But they didn’t, and the nation was treated not just to Ballard’s fan-forced oven gag but another shitstorm about comedy and how offensive it’s allowed to be. We’ve also been here several times before with Tom Ballard, who has stated on many occasions that he thinks comedy should be allowed to shock people and break barriers and so on. Fair enough, it should. But shouldn’t it also do that in a smart way? There may well be hilarious gags to be made about the Holocaust, but wouldn’t it be better if they made a point we could all agree with? Making a gag which could easily be read as “Ballard’s handy suggestion for how to speed up the Holocaust, by using fan-forced ovens”, isn’t exactly smart. Or funny.
Back in February we wrote about another “controversy” involving Tom Ballard and his “anything goes in comedy” mantra. We made the point that Australian comedians often don’t put enough thought into individual gags or the context in which they sit, and that a gag isn’t funny or worthy simply because it’s an example of freedom of speech. Especially when dealing with topics like this there’s got to be a point to the joke, and the main point has to be funny. Tom Ballard has failed to do either once again.
Ballard’s should have finished his degree. Then he would have had a chance to learn how to be too politically correct, then realise that most of it is over the top and scaled it back a bit.
If you’re going to do holocaust jokes you either have to really mean it and not care if people get offended or make sure you’ve got a pretty good gag and/or point. If think your criticism is spot on. He can say whatever he wants but when you’re on a public broadcaster the tax payer is footing the bill and people has a justifiable sense of entitlement that their money shouldn’t be spent on unfunny jokes which are in tremendous poor taste. Australia has some of the highest numbers of holocaust survivors in the world. These are people’s parents and grand-parents as well as all the people who have grown up amongst extended families. It’s like making jokes about sexual assault, you’ve probably just upset 15% of your audience who are now going to have a crummy day. You can say what you like but you shouldn’t expect people to like it or keep listening to it. Ballard needs to remember they put quite a few of the gays in the camps as well. The sad part is the 15 year old kids in the country listening to him probably think fan forced oven jokes are funny.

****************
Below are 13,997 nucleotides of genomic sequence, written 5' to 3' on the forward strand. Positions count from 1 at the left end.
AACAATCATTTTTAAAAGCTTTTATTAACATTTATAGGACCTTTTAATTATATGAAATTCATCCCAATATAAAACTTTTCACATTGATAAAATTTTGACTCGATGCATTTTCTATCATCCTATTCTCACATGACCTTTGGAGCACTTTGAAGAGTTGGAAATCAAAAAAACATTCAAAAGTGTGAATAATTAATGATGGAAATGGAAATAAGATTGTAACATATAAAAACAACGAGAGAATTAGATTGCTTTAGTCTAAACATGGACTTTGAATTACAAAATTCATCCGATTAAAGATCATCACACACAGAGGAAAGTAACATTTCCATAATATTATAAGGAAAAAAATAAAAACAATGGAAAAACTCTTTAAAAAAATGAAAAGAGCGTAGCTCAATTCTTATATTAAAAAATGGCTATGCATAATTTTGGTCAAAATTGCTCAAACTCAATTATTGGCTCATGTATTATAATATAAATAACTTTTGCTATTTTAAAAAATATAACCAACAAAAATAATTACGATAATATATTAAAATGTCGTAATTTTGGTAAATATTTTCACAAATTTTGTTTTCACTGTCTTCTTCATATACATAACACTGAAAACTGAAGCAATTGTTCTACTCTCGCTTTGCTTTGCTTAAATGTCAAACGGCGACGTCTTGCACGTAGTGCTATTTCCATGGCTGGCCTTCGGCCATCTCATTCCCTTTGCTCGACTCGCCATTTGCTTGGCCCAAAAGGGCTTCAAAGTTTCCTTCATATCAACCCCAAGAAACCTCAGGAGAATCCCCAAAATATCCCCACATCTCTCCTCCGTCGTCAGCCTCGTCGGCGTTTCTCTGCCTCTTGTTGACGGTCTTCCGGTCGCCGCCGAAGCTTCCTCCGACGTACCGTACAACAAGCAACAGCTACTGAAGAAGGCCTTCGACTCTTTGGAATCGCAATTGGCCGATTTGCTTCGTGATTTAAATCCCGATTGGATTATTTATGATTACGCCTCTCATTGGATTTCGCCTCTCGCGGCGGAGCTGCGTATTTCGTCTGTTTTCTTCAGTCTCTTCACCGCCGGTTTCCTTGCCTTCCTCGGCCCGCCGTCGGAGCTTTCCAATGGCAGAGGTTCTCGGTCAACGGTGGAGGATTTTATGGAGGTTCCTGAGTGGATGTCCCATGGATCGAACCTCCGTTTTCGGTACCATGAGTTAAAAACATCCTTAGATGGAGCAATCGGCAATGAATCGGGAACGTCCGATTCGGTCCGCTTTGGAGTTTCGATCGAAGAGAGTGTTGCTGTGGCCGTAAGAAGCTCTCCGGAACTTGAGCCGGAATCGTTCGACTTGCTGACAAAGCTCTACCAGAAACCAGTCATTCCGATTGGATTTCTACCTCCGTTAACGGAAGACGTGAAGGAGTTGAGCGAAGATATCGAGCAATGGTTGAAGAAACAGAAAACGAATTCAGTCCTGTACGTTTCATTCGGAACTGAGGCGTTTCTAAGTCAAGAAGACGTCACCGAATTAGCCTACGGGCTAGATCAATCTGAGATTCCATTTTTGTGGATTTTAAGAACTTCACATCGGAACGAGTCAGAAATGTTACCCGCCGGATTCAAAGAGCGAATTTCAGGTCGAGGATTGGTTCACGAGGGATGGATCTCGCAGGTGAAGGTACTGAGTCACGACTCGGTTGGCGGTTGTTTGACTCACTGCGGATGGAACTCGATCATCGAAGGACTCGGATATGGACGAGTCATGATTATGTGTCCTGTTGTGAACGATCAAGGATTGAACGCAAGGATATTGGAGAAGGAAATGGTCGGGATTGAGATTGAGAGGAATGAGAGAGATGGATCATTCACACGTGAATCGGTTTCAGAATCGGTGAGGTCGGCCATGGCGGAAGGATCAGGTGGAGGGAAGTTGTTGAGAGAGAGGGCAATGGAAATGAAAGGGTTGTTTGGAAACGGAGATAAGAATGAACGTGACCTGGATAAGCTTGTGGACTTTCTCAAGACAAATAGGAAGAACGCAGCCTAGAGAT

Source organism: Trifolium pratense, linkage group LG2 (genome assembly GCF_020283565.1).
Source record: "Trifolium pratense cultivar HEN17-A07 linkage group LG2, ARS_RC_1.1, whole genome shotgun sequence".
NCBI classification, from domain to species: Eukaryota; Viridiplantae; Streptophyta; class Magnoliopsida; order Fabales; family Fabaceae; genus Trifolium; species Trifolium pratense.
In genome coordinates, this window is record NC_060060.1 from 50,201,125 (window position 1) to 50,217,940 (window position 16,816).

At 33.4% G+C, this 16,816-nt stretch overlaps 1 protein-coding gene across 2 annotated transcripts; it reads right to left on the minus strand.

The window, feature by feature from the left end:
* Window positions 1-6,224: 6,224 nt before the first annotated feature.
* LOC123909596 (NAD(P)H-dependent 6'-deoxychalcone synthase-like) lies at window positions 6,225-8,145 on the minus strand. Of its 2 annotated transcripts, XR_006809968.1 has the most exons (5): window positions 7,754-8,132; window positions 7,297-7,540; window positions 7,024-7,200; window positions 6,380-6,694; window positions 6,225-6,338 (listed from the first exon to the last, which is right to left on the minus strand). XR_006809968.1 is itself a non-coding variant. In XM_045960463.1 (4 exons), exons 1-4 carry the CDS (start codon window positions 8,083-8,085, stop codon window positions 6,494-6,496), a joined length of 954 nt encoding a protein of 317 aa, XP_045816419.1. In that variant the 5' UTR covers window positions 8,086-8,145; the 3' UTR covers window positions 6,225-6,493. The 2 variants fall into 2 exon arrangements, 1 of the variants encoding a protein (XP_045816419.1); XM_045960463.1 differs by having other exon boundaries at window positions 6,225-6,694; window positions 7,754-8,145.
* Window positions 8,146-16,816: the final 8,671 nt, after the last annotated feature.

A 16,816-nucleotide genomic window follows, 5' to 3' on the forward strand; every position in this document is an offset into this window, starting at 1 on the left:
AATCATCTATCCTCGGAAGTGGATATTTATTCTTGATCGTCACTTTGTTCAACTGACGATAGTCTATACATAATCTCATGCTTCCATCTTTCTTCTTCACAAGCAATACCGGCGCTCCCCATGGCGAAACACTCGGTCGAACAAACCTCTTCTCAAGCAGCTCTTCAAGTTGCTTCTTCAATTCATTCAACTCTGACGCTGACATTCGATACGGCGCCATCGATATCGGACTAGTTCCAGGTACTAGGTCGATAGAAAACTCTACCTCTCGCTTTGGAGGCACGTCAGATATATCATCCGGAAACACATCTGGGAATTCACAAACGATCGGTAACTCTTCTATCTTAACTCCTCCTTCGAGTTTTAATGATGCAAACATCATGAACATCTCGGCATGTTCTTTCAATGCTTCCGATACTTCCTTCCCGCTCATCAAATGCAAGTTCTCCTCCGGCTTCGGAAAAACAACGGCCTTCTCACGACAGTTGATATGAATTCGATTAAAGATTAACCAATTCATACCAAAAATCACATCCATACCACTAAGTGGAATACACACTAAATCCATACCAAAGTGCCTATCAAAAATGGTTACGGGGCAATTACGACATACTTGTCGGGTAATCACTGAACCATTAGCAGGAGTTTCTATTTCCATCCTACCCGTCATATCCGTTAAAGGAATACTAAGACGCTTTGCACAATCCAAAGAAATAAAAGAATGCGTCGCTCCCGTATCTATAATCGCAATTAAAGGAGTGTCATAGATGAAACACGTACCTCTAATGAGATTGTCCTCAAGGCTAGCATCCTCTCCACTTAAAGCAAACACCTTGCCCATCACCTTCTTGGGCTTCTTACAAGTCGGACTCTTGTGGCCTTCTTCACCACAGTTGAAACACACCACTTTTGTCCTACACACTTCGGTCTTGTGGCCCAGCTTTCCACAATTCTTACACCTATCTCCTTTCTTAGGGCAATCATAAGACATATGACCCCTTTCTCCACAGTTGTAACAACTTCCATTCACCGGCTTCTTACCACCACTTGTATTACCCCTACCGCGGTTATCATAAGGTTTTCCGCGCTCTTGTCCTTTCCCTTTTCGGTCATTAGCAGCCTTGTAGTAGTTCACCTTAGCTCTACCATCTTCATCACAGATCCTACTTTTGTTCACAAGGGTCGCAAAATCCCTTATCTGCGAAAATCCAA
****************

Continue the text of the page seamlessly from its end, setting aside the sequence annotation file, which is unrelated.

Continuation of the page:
I’m pretty sure I tuned into Triple J one Saturday to hear Ballard issue a grovelling apology to the news person who he’d “been funny” at by calling up her boyfriend on air and asking inappropriate questions.
Ballard’s always had trouble working out the difference between what’s funny and what’s being an unfunny ignorant jerk. He ends up in the latter more than the former in my opinion.
Once his Triple J time is up, it will be interesting to see if he has much of a career.
It’s a shame you don’t have a donate button!
I’d certainly donate to this outstanding blog! I suppose for now i’ll settle for book-marking and adding your RSS feed to my Google account.
I look forward to fresh updates and will talk about
this site with my Facebook group. Talk soon!